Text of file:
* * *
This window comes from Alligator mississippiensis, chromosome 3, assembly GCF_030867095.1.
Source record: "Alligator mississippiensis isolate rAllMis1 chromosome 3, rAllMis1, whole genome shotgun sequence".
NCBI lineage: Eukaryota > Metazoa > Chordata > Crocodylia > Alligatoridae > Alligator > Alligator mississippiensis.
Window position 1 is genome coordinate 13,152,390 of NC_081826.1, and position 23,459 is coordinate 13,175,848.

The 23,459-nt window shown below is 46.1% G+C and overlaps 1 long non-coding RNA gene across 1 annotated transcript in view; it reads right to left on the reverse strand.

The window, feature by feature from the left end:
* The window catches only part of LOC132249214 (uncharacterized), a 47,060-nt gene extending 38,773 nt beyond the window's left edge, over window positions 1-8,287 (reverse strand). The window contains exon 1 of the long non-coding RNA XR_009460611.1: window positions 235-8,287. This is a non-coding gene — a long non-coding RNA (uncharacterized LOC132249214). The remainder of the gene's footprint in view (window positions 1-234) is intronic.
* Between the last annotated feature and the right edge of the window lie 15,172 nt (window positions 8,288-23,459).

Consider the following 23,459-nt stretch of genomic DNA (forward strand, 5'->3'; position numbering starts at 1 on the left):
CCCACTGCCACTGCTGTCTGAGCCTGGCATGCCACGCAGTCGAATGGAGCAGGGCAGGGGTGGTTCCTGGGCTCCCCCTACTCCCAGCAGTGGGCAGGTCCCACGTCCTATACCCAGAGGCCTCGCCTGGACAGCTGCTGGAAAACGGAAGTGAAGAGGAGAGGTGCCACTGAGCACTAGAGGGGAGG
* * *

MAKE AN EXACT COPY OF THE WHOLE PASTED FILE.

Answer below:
This window comes from Alligator mississippiensis, chromosome 3, assembly GCF_030867095.1.
Source record: "Alligator mississippiensis isolate rAllMis1 chromosome 3, rAllMis1, whole genome shotgun sequence".
NCBI lineage: Eukaryota > Metazoa > Chordata > Crocodylia > Alligatoridae > Alligator > Alligator mississippiensis.
Window position 1 is genome coordinate 13,152,390 of NC_081826.1, and position 23,459 is coordinate 13,175,848.

The 23,459-nt window shown below is 46.1% G+C and overlaps 1 long non-coding RNA gene across 1 annotated transcript in view; it reads right to left on the reverse strand.

The window, feature by feature from the left end:
* The window catches only part of LOC132249214 (uncharacterized), a 47,060-nt gene extending 38,773 nt beyond the window's left edge, over window positions 1-8,287 (reverse strand). The window contains exon 1 of the long non-coding RNA XR_009460611.1: window positions 235-8,287. This is a non-coding gene — a long non-coding RNA (uncharacterized LOC132249214). The remainder of the gene's footprint in view (window positions 1-234) is intronic.
* Between the last annotated feature and the right edge of the window lie 15,172 nt (window positions 8,288-23,459).

Consider the following 23,459-nt stretch of genomic DNA (forward strand, 5'->3'; position numbering starts at 1 on the left):
CCCACTGCCACTGCTGTCTGAGCCTGGCATGCCACGCAGTCGAATGGAGCAGGGCAGGGGTGGTTCCTGGGCTCCCCCTACTCCCAGCAGTGGGCAGGTCCCACGTCCTATACCCAGAGGCCTCGCCTGGACAGCTGCTGGAAAACGGAAGTGAAGAGGAGAGGTGCCACTGAGCACTAGAGGGGAGG